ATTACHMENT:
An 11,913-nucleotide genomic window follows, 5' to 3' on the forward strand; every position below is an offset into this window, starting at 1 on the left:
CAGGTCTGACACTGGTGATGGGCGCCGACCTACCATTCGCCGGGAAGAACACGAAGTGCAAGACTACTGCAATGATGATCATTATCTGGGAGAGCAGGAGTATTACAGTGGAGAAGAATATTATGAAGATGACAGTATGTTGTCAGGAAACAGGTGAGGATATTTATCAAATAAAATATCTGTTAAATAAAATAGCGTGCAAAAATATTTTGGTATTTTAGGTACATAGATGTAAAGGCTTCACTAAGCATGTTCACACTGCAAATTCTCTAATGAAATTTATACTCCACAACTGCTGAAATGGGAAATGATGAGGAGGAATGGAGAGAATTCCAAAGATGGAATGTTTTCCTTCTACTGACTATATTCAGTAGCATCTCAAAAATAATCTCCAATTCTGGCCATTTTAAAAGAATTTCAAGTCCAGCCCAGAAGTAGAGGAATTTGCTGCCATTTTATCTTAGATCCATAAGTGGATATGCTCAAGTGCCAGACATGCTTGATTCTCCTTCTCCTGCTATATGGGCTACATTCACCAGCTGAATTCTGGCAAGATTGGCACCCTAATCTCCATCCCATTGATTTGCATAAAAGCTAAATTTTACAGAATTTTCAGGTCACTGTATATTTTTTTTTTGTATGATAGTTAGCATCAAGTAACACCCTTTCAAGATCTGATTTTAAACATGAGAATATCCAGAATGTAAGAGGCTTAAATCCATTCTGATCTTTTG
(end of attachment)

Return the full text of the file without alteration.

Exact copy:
An 11,913-nucleotide genomic window follows, 5' to 3' on the forward strand; every position below is an offset into this window, starting at 1 on the left:
CAGGTCTGACACTGGTGATGGGCGCCGACCTACCATTCGCCGGGAAGAACACGAAGTGCAAGACTACTGCAATGATGATCATTATCTGGGAGAGCAGGAGTATTACAGTGGAGAAGAATATTATGAAGATGACAGTATGTTGTCAGGAAACAGGTGAGGATATTTATCAAATAAAATATCTGTTAAATAAAATAGCGTGCAAAAATATTTTGGTATTTTAGGTACATAGATGTAAAGGCTTCACTAAGCATGTTCACACTGCAAATTCTCTAATGAAATTTATACTCCACAACTGCTGAAATGGGAAATGATGAGGAGGAATGGAGAGAATTCCAAAGATGGAATGTTTTCCTTCTACTGACTATATTCAGTAGCATCTCAAAAATAATCTCCAATTCTGGCCATTTTAAAAGAATTTCAAGTCCAGCCCAGAAGTAGAGGAATTTGCTGCCATTTTATCTTAGATCCATAAGTGGATATGCTCAAGTGCCAGACATGCTTGATTCTCCTTCTCCTGCTATATGGGCTACATTCACCAGCTGAATTCTGGCAAGATTGGCACCCTAATCTCCATCCCATTGATTTGCATAAAAGCTAAATTTTACAGAATTTTCAGGTCACTGTATATTTTTTTTTTGTATGATAGTTAGCATCAAGTAACACCCTTTCAAGATCTGATTTTAAACATGAGAATATCCAGAATGTAAGAGGCTTAAATCCATTCTGATCTTTTG